Texas Approves Aerial Hunting of Pigs and Coyotes


Texas Governor Rick Perry just signed a new law, referred to as the “pork chopper bill,” that now makes aerial hunting of feral pigs and coyotes legal as of September 1.

While Texas laws have previously allowed for aerial hunting, (last year, hunters holding land owner’s authorization (LOA) permits killed 14,811 pigs from the air), the new change will allow any hunter with a license to lease hunting rights from landowners and rent seats on helicopters and act as gunner. The law was passed in an effort to deal with the state’s estimated two million feral hogs that are causing millions of dollars of damage to property, agriculture and wildlife, according to the Houston Chronicle.

Vertex Helicopters, based in Houston, will offer its services and require hunters to take a safety class costing $350, in addition to charging $450 an hour with a minimum of three hours in the air where hunters can blast away with semiautomatic rifles and kill as many pigs as they want and/or can.

Opponents of the new law argue that aerial hunting is an inhumane means of trying to control populations of wild pigs, as pigs are more likely to be simply wounded. Other problems with managing numbers also arise when considering their population growth and spread, as hunters themselves have been contributing to their reach by trapping, transporting and releasing them to create new hunting populations.

“Most important, we must deal with the hunters who are helping pigs spread. Laws on the transportation and release of hogs should be toughened so that the penalties reflect the damage done. A new North Carolina law, to go into effect Oct. 1, moves in the right direction by setting the penalty for unapproved transport at up to $5,000 per hog,” wrote Mark Essig in an opinion piece in the New York Times. Similarly, New York is currently considering a ban on canned hunts in an effort to prevent wild pig populations from exploding.

Meanwhile, Texans are gearing up for the three-month “Get the Hogs Outta Texas” competition, where the top five hog-killing counties win a total of $60,000 in grant money.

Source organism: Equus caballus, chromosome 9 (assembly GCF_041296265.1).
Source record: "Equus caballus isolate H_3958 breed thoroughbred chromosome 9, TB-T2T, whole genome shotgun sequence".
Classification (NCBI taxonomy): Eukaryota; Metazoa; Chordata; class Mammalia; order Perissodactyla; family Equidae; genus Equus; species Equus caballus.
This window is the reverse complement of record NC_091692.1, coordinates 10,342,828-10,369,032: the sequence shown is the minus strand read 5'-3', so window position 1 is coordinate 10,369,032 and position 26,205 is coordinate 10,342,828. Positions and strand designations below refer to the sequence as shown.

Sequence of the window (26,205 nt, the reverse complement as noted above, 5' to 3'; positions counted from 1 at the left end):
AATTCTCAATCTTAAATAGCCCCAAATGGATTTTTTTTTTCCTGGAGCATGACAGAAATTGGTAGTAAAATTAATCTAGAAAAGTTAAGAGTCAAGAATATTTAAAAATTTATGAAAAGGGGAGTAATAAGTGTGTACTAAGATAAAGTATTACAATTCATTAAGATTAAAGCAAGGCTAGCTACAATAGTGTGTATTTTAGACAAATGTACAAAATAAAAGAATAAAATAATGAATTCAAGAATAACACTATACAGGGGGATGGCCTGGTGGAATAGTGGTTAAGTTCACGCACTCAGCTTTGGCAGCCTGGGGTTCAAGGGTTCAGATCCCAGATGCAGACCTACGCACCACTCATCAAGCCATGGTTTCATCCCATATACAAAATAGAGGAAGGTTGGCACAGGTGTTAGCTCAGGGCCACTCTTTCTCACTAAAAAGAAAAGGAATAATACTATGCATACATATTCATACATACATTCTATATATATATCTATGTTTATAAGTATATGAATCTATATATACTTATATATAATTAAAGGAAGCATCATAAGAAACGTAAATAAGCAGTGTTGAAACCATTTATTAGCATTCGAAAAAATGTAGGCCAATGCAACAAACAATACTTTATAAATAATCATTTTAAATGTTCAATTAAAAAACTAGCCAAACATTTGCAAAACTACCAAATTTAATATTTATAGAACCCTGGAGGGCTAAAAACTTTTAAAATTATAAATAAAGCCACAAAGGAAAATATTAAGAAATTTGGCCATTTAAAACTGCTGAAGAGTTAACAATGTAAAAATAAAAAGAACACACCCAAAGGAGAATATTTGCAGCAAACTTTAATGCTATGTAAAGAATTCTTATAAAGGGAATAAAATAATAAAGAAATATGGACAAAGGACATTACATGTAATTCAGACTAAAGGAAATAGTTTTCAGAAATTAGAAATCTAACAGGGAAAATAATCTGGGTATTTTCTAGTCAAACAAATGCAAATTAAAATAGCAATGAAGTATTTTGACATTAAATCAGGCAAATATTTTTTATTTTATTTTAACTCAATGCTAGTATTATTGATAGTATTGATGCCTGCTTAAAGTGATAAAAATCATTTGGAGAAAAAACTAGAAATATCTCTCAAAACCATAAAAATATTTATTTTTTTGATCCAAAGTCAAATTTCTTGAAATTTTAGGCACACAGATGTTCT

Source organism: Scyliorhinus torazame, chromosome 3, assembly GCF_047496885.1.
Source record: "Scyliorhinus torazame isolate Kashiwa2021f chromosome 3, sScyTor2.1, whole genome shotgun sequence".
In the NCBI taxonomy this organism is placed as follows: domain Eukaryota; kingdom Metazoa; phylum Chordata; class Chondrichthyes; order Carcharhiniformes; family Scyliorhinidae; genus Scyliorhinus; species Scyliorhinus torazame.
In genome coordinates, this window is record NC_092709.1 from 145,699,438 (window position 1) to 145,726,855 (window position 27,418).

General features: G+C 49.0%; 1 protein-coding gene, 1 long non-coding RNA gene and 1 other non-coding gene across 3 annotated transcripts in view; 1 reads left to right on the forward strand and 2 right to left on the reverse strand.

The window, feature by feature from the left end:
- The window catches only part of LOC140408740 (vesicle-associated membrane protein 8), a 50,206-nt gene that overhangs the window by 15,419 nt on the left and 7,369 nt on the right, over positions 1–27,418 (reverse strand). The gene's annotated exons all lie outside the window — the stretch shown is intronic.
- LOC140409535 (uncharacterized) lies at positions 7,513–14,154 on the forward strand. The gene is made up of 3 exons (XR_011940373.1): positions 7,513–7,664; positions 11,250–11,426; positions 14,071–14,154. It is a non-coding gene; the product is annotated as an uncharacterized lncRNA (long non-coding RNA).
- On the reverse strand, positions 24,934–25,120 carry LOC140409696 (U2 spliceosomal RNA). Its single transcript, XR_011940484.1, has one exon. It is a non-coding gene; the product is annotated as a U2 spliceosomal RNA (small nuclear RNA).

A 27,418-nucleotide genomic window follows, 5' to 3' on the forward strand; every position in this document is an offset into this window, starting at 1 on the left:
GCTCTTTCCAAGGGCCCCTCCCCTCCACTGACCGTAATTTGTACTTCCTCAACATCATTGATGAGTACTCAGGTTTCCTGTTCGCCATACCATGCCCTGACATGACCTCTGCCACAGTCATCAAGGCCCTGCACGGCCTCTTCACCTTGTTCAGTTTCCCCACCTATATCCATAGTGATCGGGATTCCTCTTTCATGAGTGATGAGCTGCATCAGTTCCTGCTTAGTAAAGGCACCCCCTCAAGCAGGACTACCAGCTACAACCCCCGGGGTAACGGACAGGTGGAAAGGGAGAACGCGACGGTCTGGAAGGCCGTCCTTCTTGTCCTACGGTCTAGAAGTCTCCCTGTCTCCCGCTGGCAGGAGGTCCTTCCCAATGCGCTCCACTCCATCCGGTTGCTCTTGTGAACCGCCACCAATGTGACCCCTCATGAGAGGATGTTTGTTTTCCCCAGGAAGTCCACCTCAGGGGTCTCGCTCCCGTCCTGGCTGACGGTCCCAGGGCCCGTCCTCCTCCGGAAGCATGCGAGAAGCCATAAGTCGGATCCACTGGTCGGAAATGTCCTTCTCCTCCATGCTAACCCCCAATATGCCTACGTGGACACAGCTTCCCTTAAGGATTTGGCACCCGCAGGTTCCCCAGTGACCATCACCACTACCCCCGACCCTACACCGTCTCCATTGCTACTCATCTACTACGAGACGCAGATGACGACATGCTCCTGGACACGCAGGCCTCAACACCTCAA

Photo credit: Gerard Eviston via flickr


W. C
W. C5 months ago

Thanks for caring.

William C
William C5 months ago

Not surprising, thank you.

Elise Swansborough

Why am I not surprised to find Rick Perry's name attached to this?!
Introduced species that go feral can become problematic, look at Australia and cane toads.
But it's not the animals fault for following its own nature.
There are better and more humane ways to deal with the this instead of turning it into a blood frenzied big fun game.
Hunting from the air is not hunting; it is slaughter.

Jeaneen Andretta
Past Member 4 years ago

Only mankind could think of killing innocent coyotes and pigs from the air. How did we ever give ourselves the name kind, man yes, kind no, I hope there are some good kind people in Texas, but it seems harder and harder to believe.

Elaine A.
Elaine Al Meqdad4 years ago

I think that since everything in Texas is supposedly big...I think they are due for a major big arse kicking to do this...In reality, only small minded so called men see it fit to be chicken poop and shoot an animal from the air...Maybe, just maybe we may hear of some of those helicopters having some unexpected landings that don't fare so well!!!

Duane B.
.4 years ago

Thank you for sharing.

Beth K.
.5 years ago

Pego, you do realize that if they didn't shoot the wolves and the coyotes, they would eat the pigs?

Nick Lesseos
Nick Lesseos5 years ago


Past Member
Past Member 5 years ago

The petition is being run with a double meaning.
Coyote act as scavengers, clearing away other dead animals.
I am against the aerial hunting of wolves, coyote, deer, bison and most of Gods animals.
Hike your lazy ass out to a range and do your hunting on foot.

Having made that position clear, I strongly approve of aerial pig shooting.
IT'S A PIG. You can't eat it. It's an abomination and a foul meat.
It serves little purpose other than to stink up breakfast establishments.
And yes there are pilot and fuel fees, but $450 an hour is too steep for me.

Glenn Blackwell......Jackson, Mississippi